With general elections approaching, the landscape is again bearing eerie resemblance to the final days of General Pervez Musharraf’s reign. In November 2007 he banned selected TV channels for 88 days to stifle what he saw as “irresponsible journalism.” Now, Pakistani electronic media might be chained again, this time for violating cultural and ethical values by airing satirical programming and interviewing political leaders the government does not like seeing on air.
This month, the Pakistan Electronic Media Regulatory Authority (PEMRA) sent broadcasters a media advisory with the names of 40 banned organizations. The TV stations were not to give them any coverage, including conducting interviews with their leaders. It is an indicator of the strength and impact of the broadcast industry that no such message was sent to print media. At least not yet.
Pressure from PEMRA is nothing new; it was a favorite tool of the Musharraf government, as well as that of President Asif Ali Zardari. PEMRA’s members are a hand-picked group approved by the government, and its chairman is appointed by the president. Not exactly a fun loving crowd, they regularly act more like a loyal court for a king, with little tolerance for court jesters. In addition to blacklisting political groups, they have also asked channels to stop airing political satires and parodies of political leaders.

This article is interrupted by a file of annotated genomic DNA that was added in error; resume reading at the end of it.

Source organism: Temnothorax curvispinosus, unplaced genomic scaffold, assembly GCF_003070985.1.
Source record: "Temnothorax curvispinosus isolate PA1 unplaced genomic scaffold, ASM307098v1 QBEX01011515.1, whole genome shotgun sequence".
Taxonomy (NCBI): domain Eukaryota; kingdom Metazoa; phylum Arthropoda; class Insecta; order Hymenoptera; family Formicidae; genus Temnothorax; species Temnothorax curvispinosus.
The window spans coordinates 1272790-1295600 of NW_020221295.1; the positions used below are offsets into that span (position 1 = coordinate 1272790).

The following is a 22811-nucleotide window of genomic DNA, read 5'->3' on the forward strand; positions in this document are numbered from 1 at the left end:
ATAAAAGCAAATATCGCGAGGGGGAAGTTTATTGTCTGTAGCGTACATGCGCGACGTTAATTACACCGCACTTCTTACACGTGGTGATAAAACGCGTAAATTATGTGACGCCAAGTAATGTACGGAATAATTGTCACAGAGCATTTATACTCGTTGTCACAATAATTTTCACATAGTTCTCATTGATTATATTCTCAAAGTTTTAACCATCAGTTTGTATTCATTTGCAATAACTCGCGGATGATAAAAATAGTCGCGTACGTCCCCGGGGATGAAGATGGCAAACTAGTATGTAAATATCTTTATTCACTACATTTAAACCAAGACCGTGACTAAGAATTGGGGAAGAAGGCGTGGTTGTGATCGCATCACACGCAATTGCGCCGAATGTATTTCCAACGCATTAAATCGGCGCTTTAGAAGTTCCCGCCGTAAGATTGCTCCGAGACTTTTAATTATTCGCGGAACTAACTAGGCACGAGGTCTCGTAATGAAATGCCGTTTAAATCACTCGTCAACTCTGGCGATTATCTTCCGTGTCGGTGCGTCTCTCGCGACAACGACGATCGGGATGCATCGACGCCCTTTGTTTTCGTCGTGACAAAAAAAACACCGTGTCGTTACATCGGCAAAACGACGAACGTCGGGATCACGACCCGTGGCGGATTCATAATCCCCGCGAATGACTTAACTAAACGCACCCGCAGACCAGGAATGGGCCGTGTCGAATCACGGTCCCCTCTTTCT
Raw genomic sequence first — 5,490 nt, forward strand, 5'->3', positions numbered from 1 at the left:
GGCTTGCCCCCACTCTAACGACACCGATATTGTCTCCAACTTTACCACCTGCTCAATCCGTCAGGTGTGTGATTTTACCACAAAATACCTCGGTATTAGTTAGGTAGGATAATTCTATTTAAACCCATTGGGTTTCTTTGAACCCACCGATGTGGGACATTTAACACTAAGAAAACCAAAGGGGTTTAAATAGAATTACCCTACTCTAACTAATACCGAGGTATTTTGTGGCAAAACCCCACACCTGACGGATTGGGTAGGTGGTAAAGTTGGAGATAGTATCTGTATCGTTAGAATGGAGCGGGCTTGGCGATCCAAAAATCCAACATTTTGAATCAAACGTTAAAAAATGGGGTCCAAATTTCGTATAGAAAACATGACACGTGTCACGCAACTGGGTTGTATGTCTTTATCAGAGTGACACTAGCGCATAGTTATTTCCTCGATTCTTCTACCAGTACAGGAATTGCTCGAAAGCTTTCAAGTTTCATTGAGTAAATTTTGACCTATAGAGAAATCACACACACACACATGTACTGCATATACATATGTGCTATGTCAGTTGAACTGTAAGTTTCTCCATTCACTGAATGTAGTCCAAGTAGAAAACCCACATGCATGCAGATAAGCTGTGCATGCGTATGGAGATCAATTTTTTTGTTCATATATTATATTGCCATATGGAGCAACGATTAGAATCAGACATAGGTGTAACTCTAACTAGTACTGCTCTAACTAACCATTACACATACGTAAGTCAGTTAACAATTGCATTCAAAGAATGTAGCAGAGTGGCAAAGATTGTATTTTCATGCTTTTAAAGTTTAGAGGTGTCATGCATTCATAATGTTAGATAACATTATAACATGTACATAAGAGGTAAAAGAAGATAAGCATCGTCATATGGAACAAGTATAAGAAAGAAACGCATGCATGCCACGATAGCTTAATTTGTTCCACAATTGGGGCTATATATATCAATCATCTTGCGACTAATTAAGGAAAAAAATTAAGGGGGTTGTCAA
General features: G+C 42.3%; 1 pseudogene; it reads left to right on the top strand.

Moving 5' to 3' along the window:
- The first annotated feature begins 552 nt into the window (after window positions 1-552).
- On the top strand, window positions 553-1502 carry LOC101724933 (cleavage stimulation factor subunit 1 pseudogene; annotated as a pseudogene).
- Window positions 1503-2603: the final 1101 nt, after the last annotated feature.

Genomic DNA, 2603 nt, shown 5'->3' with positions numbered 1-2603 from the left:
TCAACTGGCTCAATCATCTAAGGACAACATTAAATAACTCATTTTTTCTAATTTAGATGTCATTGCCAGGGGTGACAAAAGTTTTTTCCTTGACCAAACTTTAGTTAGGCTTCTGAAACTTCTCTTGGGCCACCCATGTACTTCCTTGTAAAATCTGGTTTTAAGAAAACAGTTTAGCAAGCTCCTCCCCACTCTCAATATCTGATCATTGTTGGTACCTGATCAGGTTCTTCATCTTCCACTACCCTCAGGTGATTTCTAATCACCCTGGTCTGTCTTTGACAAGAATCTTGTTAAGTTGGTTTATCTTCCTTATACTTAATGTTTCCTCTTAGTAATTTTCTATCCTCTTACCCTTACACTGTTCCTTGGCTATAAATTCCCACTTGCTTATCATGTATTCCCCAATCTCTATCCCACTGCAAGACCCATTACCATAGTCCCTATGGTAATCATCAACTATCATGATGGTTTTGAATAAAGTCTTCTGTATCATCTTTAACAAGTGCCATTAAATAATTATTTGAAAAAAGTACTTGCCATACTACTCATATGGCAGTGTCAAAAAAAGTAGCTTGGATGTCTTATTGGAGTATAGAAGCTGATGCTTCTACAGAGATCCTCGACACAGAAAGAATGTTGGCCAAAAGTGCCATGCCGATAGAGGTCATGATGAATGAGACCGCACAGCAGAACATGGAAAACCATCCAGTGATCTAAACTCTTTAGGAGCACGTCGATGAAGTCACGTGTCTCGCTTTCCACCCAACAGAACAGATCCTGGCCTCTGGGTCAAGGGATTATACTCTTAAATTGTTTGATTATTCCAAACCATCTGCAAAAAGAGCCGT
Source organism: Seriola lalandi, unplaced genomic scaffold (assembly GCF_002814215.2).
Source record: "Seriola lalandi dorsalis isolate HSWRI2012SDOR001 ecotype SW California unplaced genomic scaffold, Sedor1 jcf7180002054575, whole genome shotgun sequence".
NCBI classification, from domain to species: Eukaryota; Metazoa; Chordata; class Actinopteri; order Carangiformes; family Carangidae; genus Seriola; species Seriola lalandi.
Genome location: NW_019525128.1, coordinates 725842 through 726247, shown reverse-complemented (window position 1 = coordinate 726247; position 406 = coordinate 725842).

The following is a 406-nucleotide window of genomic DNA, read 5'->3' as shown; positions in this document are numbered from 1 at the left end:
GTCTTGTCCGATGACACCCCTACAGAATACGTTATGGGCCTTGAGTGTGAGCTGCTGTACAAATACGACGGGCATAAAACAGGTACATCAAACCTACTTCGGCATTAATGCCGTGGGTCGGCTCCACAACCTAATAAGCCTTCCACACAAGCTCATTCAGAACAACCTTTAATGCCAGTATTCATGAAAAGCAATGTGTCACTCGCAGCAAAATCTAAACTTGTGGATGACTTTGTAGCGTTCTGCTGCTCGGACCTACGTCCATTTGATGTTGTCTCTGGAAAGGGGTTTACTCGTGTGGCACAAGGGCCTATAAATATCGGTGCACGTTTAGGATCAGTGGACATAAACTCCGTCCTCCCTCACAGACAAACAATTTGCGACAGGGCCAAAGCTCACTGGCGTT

On May 9, the latest edict–“Final Notice – Telecast of Derogatory Programs”–was issued by PEMRA’s director general of operations, about the same time the “banned groups” directive was handed down.
The Derogatory Programs notice did not name specific channels. PEMRA was apparently angered because in October 2011 it had issued official advice to all channels asking them to be prudent when airing satirical programs. The shows should not name specific people or organizations, that notice said. It was most worried about programs that humiliated or carried out character assassination of what it called high profile dignitaries and national institutions.
Broadcasters were apparently not prudent enough for PEMRA. Political satire and parodies aimed at various leaders in both the government and the opposition are very popular among viewers. And in the past two weeks notices have been issued to at least six news channels for airing interviews of rival groups of Zardari’s Pakistan People’s Party (PPP). One TV anchor told me that her management would not air her recorded interview with the leader of the People’s Aman Committee, Uzair Baloch. His group is pressing for a larger role in Lyari, the most impoverished section of Karachi, rife with drugs, weapons and violence, and a PPP stronghold.
As Pakistan swings into political campaign mode — general elections are scheduled for February 18, 2013 — political satires and parodies have become a staple for broadcasters. The Election Commission lists 97 registered parties. If the elections do come off, it would be the first time since Pakistan came into being in 1947 that there will have been a constitutionally legitimate change in government. The government still has time to learn how elections are conducted, but so far it is headed down the wrong track.